Vote Remain

We could start at a number of points. Since Cameron made the focus on his “reform” as welfare benefits for EU migrants, this seems somehow appropriate. If you believe Cameron, those reforms will limit immigration. If you believe Corbyn, we have to embark on infrastructure development to cater for uncontrolled migration. You have the best of both worlds.

The main thrust of the argument in favour has been Project Fear. If you believe that uncertainty will lead to reduced public expenditure, increased unemployment, reduced income (or at least not growing as fast as otherwise), inflation and more, then that is a powerful set of fears, if true.

To believe in Project Fear then we would have to believe that by leaving, our neighbours would oppose a trade deal which maintains the status quo. We have to believe that they would not seek to preserve jobs in their own countries, that they wish to put up barriers to selling us wine, cheese, cars and much more besides.

There are many sound motivations. The argument has existed for years that the EU ensures peace in Europe, after all, the roots of the EU come from linking economies to prevent war. It is legitimate to believe that this has more relevance than the United Nations or NATO.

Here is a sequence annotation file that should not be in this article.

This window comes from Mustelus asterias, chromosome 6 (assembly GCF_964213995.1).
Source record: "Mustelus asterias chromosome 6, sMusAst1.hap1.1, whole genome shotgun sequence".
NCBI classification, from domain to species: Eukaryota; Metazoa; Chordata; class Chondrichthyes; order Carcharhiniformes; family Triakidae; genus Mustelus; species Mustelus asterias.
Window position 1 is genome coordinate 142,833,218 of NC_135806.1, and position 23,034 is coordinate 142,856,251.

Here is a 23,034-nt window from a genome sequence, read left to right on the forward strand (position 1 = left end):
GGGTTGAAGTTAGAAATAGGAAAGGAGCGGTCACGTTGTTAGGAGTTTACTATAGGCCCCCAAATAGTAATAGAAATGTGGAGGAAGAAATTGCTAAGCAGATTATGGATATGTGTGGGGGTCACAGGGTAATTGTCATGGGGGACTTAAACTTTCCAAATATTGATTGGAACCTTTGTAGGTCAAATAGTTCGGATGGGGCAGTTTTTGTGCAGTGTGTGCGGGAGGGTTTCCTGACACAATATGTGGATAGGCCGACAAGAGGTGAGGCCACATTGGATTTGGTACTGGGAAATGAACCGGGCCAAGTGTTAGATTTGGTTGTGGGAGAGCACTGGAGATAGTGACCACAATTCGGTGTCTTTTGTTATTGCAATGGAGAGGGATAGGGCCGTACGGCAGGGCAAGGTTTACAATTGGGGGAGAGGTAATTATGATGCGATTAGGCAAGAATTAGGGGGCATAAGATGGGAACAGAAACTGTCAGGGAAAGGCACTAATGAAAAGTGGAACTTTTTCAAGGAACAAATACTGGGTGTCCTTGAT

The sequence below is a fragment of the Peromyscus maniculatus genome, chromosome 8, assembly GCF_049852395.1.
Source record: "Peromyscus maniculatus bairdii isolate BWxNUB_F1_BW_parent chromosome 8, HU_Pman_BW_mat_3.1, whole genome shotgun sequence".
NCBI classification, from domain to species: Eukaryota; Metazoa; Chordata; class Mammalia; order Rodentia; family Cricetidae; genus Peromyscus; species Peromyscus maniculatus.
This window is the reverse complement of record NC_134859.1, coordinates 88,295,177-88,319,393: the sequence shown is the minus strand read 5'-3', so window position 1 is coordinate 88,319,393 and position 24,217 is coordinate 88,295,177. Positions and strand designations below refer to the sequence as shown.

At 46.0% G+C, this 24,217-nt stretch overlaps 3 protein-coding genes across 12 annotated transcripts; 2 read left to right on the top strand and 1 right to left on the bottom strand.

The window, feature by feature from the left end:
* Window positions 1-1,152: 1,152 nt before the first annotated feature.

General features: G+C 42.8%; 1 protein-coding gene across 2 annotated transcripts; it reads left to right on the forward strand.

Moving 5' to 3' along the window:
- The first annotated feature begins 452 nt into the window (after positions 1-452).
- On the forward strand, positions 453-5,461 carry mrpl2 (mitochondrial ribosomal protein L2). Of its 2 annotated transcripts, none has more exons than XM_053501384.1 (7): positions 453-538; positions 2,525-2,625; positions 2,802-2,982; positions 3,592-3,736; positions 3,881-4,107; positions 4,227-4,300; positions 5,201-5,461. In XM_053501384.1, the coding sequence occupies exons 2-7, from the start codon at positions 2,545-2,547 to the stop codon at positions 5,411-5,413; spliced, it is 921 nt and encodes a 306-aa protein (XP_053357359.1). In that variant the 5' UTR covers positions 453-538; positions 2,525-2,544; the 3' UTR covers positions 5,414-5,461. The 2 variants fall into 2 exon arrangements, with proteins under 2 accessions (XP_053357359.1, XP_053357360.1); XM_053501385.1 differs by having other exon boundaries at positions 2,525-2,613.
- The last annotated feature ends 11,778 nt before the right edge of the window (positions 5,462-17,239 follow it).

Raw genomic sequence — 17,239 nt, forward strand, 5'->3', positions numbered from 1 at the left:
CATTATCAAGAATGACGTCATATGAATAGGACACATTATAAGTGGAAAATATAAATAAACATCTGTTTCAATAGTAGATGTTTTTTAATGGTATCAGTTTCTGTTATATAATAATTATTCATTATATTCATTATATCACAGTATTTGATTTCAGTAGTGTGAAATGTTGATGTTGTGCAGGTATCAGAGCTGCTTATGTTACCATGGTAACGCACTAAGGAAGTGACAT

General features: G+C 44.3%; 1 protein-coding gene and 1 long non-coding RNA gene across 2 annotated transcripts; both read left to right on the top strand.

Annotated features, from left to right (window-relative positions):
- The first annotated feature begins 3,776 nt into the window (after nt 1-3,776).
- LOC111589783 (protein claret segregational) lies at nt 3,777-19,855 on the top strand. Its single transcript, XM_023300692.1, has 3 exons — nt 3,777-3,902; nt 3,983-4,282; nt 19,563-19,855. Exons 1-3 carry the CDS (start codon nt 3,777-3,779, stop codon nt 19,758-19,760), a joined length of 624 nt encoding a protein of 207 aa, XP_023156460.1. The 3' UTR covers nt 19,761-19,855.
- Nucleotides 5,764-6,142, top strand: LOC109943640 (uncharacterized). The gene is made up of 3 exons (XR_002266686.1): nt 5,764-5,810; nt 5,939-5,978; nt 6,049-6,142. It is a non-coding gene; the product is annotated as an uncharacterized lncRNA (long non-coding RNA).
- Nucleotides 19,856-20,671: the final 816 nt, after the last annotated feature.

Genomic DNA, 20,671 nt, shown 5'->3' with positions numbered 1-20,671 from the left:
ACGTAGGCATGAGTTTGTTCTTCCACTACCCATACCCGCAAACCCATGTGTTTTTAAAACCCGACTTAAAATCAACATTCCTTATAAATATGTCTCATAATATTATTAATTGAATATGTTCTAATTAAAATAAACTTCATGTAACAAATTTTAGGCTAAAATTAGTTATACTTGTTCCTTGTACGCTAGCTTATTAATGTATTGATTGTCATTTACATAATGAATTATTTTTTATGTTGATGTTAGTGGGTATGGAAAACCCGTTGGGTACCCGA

You may believe that the EU will successfully negotiate trade deals on our behalf and that TTIP will protect the NHS. You may agree that EU regulations are designed for our protection. You may believe that the EU acts as a brake on unprincipled domestic politicians.

On balance, it is your decision to agree that the cost of membership provides enough benefit to ensure that we Remain. You may wish to validate an unreformed EU. Fear is a powerful weapon.

Vote Leave

There are so many reasons to justify your decision. First and foremost, perhaps you believe that, however flawed the British political system may be, it is democratic and transparent. We have the choice in changing the direction of our government.

It may be that you have a global outlook, combined with a faith that an innovative culture will allow us to thrive in a bigger society, that by regaining our seat at the World Trade Organisation, we can break down barriers for developing nations and provide markets and relieve poverty. We can even work with Russia on getting Tim Peake into space.

There is also the possibility that you value links to the voluntary Commonwealth, including respect for the lives of those who contributed to freedom in Europe and elsewhere. Indeed, the Commonwealth account for 1/3rd of the world’s population and 1/6th of the world’s economic activity with potential for growth.